Meadows, farmer on section 3, Berwick Township, was born in this county,
Dec. 18, 1845, and is a son of Henry Meadows, a native of Kentucky, where he was
born March 28, 1798. The father of the subject of this notice came to
Illinois prior to the Black Hawk War, in 1832, and died Jan. 13, 1851, in this
county. He was married to Miss Mary Coffey March 26, 1818. She was
also a native of Kentucky, born there Sept. 6, 1799, and died Aug. 24, 1881.
They had 14 children, namely: Nancy, born May 21, 1819; Andrew, May 10,
1820; Jane, April 15, 1821; Martin C., March 12, 1822; Elizabeth, July 23, 1823;
James and Martha (twins), Nov. 11, 1825; Mary, July 3, 1827; Sarah, July 5,
1829; Henry W., Dec. 30, 1831; Althea, Jan. 5, 1834; John G., Nov. 30, 1837;
Artimisia, Feb. 20, 1836; Erastus, April 16, 1842; and Thomas, born as stated
Thomas Meadows, the subject of this biographical notice, was married to Miss
Mary J. Brown, March 9, 1865. She was born Oct. 13, 1846, in Indiana, and
her parents came to this State in 1854, locating in this county. Her
father, Wm. L. Brown, was born in Ohio, Dec. 31, 1820, and was there married to
Miss Julia A. Newkirk, Jan. 1, 1846. She was born Sept. 1, 1826, and was
also a native of Ohio, and both are still living, residing at present in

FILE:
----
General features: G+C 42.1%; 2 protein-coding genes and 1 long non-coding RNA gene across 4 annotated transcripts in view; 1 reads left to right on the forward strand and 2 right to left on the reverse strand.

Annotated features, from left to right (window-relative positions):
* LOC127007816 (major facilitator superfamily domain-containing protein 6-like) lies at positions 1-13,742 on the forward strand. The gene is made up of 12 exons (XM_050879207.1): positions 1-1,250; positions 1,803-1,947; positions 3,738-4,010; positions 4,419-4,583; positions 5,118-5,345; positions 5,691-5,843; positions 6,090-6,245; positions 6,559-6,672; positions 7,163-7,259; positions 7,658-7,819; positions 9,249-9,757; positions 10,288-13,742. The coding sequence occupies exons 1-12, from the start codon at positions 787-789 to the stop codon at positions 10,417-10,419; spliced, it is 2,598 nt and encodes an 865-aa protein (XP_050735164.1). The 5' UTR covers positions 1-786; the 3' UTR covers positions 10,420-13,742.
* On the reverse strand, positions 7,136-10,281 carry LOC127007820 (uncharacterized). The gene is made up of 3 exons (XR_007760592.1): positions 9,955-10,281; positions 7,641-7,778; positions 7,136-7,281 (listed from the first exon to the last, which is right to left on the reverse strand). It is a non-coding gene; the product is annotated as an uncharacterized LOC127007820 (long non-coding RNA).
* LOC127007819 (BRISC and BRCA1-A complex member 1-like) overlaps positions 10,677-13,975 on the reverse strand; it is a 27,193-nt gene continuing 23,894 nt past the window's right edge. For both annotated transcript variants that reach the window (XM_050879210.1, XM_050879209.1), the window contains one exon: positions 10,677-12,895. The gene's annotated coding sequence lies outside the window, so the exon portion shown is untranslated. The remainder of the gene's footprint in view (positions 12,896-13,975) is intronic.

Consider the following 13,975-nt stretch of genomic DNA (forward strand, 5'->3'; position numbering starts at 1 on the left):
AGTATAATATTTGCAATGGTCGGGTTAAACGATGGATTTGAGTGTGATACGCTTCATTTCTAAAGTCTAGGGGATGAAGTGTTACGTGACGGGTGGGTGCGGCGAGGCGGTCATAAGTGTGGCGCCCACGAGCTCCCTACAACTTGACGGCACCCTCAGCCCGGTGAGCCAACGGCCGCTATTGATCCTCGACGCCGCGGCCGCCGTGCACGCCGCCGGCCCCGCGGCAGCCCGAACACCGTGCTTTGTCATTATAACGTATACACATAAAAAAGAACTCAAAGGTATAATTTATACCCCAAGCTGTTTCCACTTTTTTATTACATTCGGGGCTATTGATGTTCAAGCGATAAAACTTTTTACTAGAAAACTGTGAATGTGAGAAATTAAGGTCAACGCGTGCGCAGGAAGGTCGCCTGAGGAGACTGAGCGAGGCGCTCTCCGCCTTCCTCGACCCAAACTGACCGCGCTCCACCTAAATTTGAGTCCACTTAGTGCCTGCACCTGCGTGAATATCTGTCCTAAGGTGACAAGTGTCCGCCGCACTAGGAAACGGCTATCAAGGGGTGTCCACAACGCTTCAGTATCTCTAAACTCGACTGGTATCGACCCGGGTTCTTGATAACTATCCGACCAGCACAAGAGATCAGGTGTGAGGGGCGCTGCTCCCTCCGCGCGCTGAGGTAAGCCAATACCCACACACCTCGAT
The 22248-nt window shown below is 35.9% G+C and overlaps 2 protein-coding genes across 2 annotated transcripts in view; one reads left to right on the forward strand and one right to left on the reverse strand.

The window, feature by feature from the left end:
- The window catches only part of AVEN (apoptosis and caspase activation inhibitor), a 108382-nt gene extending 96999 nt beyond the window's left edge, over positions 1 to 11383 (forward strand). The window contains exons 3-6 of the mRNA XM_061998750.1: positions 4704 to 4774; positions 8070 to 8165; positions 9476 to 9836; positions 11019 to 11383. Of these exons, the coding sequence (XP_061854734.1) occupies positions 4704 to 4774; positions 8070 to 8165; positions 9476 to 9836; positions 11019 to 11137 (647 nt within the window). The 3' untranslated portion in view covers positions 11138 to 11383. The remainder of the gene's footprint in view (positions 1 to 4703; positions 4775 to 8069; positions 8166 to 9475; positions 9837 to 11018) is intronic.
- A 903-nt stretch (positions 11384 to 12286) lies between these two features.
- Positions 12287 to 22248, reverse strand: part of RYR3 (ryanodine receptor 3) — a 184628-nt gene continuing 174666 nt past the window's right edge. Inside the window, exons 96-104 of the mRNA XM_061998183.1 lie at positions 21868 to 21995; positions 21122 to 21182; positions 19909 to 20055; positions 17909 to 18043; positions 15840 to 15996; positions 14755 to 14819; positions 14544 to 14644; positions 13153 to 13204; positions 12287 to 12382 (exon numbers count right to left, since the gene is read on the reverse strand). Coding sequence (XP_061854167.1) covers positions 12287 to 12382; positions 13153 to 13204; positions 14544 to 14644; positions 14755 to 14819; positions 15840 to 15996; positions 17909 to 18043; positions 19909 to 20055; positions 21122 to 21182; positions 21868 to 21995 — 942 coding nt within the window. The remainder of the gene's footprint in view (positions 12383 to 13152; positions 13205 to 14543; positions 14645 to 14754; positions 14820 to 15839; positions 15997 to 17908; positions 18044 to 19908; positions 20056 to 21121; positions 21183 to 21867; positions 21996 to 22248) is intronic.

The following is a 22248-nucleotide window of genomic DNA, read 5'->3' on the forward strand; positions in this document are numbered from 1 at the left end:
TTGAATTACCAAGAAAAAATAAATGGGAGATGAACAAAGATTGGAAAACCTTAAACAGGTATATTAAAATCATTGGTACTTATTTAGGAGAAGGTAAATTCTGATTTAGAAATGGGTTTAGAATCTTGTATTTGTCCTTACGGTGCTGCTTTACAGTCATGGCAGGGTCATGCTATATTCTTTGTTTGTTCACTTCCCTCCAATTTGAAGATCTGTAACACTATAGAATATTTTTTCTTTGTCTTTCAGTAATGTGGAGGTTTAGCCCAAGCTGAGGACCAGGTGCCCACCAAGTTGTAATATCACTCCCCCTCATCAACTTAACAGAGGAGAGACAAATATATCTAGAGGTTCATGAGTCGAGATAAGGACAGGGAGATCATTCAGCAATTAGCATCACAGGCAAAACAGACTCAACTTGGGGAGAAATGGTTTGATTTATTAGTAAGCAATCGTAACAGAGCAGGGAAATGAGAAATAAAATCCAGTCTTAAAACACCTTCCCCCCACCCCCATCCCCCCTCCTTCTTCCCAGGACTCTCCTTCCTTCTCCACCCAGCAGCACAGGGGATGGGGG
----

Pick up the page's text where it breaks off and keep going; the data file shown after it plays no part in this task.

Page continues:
Abingdon [IL]. They have been blessed with eight children – Mary Jane,
born in October, 1846; Almeda Ann, who was born Oct. 6, 1848, and married Wm. P.
Meadows March 10, 1870; Sarah M., born Sept. 26, 1850, (married Galen P. Meadows
Feb. 7, 1871); John W., born Aug. 27, 1852; Harriet E., born Feb. 27, 1855,
(married Wm L. Roney Sept. 24, 1874); Jerusha R., born June 1, 1858 (married
Albert J. Haynes in 1879); Alzora, born June 24, 1861, is deceased; and Alvira
A., born Nov. 29, 1863, became the wife of Lewis J. Supple April 3, 1884.
Thomas Meadows, of whom we write, and his wife are the parents of the following
children: Elmer, born Feb. 12, 1866, Ira D., Feb. 10, 1868; Austin
T., March 16, 1870; Leonard P., Dec. 22, 1874; Charlie L., Jan. 20, 1878; Vella
Ann, June 17, 1885.
Mr. Meadows is the proprietor of 98 acres of good land, located on section 3,